U.S News & World Report
When hospital administrators insist on paying male physicians more money – even when female physicians have more experience, credentials and training – maybe it’s a reflex, like the knee-hammer test.
Time and time again, women physicians receive smaller salaries and lower signing bonuses than men, says Dr. Roberta Gebhard, president-elect of the American Medical Women’s Association and co-chair of AMWA’s gender equity task force.
In her task force role, Gebhard hears from women physicians, including full professors, who mentor male medical students only to learn they’re already earning much more straight out of their residency programs. She’s suffered from blatant pay inequities in her own career.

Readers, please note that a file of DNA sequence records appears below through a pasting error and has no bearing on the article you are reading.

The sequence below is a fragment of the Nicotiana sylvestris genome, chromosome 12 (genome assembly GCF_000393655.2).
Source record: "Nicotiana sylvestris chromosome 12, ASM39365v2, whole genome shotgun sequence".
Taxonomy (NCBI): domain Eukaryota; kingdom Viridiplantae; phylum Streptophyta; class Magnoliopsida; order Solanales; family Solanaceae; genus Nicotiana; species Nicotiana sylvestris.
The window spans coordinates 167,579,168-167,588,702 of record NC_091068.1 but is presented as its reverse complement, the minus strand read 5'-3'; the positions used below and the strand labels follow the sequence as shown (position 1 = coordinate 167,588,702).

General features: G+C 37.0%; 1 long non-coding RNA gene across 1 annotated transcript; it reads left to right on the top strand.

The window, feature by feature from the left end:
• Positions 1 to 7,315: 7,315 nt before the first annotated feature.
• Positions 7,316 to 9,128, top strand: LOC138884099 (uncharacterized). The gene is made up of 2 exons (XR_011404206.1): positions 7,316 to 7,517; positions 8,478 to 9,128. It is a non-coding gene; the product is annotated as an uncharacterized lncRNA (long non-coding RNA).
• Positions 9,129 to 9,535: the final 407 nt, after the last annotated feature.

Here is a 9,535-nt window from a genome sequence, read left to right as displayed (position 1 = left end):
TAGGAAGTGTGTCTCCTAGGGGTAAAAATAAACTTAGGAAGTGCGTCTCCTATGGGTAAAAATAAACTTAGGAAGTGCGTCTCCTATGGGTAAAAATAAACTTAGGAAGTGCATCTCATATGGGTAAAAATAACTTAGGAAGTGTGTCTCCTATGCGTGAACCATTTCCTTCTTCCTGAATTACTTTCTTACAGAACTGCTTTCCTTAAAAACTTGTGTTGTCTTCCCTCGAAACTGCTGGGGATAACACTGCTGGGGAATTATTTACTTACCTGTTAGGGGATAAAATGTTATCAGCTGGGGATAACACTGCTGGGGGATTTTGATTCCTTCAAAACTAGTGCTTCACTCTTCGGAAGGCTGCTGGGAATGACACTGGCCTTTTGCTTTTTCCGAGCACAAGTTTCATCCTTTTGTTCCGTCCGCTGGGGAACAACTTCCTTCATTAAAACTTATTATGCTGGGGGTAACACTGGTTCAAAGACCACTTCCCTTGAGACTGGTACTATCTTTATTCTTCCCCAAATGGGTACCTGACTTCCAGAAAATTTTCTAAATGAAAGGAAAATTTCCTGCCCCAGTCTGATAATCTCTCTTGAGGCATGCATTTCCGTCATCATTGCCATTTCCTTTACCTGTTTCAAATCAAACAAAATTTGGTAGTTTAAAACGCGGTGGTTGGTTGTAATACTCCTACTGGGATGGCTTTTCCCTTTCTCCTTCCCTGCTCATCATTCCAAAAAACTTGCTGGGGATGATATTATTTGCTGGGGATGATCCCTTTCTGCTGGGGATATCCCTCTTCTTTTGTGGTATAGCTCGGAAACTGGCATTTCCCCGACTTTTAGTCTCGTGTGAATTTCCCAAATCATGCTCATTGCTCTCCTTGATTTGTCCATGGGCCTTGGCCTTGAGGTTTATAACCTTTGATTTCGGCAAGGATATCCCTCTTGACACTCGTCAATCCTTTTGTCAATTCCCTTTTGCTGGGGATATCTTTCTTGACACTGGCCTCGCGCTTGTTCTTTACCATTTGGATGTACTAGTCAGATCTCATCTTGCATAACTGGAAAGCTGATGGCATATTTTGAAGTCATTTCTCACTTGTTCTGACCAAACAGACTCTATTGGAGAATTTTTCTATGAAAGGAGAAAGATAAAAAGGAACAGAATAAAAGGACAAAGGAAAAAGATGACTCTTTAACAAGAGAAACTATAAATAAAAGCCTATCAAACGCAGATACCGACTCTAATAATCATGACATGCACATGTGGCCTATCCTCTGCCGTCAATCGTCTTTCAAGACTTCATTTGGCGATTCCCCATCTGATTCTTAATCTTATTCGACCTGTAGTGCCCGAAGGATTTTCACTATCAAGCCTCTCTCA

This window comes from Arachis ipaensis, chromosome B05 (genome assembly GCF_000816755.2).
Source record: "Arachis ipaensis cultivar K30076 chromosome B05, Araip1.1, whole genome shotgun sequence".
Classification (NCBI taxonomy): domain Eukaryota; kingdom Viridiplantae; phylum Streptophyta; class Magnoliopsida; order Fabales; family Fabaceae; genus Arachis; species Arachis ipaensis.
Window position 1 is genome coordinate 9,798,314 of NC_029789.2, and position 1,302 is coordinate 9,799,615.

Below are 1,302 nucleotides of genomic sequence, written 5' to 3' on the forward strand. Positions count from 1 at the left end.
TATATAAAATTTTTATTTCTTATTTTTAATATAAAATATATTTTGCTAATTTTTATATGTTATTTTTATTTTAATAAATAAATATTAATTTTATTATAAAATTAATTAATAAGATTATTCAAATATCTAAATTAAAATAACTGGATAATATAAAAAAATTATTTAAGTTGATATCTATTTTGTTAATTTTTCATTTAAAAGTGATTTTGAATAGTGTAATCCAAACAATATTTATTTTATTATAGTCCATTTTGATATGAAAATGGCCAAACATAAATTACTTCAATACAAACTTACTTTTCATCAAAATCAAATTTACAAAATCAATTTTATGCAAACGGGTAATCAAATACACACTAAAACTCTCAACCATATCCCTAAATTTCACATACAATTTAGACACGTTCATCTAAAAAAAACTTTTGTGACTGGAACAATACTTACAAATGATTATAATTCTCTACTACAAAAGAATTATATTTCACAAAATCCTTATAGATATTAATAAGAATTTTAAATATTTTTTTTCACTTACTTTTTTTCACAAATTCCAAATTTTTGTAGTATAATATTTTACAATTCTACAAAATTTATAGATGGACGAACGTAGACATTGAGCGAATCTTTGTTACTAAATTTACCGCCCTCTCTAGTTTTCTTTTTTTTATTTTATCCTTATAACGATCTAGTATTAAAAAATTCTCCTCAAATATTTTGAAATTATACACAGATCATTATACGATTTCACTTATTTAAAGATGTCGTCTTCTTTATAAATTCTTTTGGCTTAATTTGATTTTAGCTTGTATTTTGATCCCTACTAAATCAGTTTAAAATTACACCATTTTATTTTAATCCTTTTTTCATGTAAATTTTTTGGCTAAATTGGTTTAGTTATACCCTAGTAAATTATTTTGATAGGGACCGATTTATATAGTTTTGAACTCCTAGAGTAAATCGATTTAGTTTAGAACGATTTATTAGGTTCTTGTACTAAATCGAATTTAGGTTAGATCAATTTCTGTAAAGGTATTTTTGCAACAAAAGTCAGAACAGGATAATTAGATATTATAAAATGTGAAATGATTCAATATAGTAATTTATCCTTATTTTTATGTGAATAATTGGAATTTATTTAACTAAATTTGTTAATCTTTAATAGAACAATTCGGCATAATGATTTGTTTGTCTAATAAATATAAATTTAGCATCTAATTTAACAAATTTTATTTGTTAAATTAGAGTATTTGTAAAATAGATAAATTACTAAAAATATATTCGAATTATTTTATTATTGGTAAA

Pay gaps between newly trained male and female physicians aren’t only persisting – they’re growing, according to an analysis by the Center for Health Workforce Studies using data from the annual New York Resident Exit Survey.
On average, male physicians’ starting income was some $26,000 more than females’ in 2016. This gap was less than $10,000 in 2005, then up to nearly $12,000 by 2010. Gender wage gaps also showed up by specialty. Women dermatologists earned nearly $80,000 less, cardiologists earned about $64,000 less and emergency medicine physicians about $35,000 less than their early-career male counterparts.